Jun and I met at our SGI Florida Nature & Culture Center in September 2016. We started talking in the lunch line:
"What do you do?” I asked.
"I play free jazz.“
"No kidding! No one admits to that anymore!"
We resolved to play together. We had our first tour in the fall of 2017, playing Studio Z, Phalen Poetry Park, a barn, and a club. This ended with recording a CD, Before Dawn. When I think of it, I am amazed at how we came together having never played before. Jun and I decided to do this again. Studio Z is the first stop of our 5-day, 6-event tour. We will also play Phalen Poetry Park, the barn, Jazz Central, and end at the East Side Freedom Library. And, yes, we will record again!
Tell us about Musical Ecology.
This is a hard question! Part of Musical Ecology is an aesthetic/philosophic statement, which I am still developing. I am going to leave it to your curiosity to define it! This music is not "classical," not "jazz." Actually, it doesn’t really matter what I call it. For ASCAP, there are two categories: "serious" and "popular." This music is not "popular!" So I guess this is serious music. Musical Ecology is the name of this ensemble.
Who is in the ensemble?
For this ensemble I am bridging two different musical streams in my musical life: composing and improvising. The musicians I chose for this project have a wide range of complimentary strengths. Jun Miyake is touring in Japan with pioneering drummer Pheeroan akLaff, in his "Dear Freedom" ensemble. They have collaborated for several years. Jun lives in New York City, and performs with a wide variety of musicians.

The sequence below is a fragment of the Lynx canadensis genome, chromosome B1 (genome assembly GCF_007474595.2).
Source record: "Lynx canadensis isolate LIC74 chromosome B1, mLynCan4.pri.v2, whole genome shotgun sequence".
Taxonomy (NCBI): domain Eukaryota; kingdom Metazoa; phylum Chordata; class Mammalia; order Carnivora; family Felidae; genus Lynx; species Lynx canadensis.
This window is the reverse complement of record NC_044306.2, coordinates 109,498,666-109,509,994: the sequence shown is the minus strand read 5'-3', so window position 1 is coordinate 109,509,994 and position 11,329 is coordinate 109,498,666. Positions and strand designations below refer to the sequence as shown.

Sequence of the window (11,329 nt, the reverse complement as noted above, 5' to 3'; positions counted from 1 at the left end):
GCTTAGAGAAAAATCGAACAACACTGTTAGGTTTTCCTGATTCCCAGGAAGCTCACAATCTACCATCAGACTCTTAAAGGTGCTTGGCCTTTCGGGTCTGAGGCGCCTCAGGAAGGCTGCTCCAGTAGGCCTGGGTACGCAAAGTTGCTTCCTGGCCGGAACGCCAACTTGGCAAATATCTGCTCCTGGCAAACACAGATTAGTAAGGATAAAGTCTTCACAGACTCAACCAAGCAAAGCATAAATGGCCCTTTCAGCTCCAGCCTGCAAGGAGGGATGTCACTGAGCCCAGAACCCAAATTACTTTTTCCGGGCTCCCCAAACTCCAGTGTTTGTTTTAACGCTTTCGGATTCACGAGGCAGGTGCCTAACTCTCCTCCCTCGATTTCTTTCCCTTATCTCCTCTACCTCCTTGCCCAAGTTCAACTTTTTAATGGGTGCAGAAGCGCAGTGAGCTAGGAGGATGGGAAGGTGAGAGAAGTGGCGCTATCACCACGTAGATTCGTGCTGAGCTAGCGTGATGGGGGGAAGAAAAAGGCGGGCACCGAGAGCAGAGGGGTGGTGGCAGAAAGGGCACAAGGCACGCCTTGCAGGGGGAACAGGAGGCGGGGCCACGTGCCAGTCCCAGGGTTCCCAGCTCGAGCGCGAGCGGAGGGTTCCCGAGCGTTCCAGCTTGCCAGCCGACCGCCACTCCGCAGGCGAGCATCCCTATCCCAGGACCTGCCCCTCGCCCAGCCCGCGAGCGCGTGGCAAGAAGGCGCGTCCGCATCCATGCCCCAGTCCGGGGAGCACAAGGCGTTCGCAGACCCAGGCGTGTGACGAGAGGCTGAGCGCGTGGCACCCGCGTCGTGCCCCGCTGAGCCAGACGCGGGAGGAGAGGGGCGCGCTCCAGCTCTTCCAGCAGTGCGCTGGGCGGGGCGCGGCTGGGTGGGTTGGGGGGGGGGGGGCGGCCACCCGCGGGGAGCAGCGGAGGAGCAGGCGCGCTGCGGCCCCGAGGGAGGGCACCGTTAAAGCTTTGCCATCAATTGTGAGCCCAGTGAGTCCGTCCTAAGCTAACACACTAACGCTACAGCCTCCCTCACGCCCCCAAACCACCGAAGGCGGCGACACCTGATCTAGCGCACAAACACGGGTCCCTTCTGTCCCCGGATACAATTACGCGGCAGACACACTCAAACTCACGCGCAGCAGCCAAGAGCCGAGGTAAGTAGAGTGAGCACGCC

Musical Ecology is Todd Harper, composer/piano/director; Jun Miyake, metal & bamboo flutes, tenor saxophone; Aaron Kerr, acoustic/electric cello; Eric Coursen, drums/percussion. All of these musicians performed with Jun last year, but not as the same unit. Drummer Eric Coursen and I have a long history. We played together in “The Seekers of Beauty” from 1988 to 1993, and reconnected in 2015. You can find Eric playing for Haitian dance classes, and playing in Brazilian, Cuban, & West African ensembles. Cellist Aaron Kerr also has many hats as member of The Modern Spark Trio (classical) his band Dissonant Creatures (original rock.) We also collaborate with Eric in The Open Air Trio. Aaron plays cello and electric cello, which can take a bass or a soloist role. When I have a paying gig, Aaron and Eric are the first people I call. We have a book of original and interesting tunes to play for cafes, Farmer’s markets, and private functions.
How do you and Jun Miyake collaborate long distance?
It’s kind of an odd process, and we are defining it as we go along. For this ensemble, I tend to write more music than we could possibly play, and then edit it down in rehearsal to find the essential elements. What remains are vehicles for engaging inventions. My tendency has been to bring in more of my musical friends, to make things bigger, but at the moment, I am going deeper with a smaller unit.
Tell us about the theme and the various new pieces for "Ending the war on trees."
While there are many great musical works which are not programmatic, I tend to write about topics. Shiny voracious Beetles addressed the attackers of my plum and cherry trees. Snake River Trail is a tone poem about a walk in humid hot woods before a thunderstorm. Forgotten Forests is an evocative work regarding the forests which exist only in our memory. However, in these serious times, we need to lift our spirits. I am ending with the idea of resilience, “ Old tree, laughing in the blizzard”. At the end of the concert, we will have a short dialogue about the connection between ecology and music.
TODD HARPER & JUN MIYAKE
MUSICAL ECOLOGY: ENDING THE WAR ON TREES
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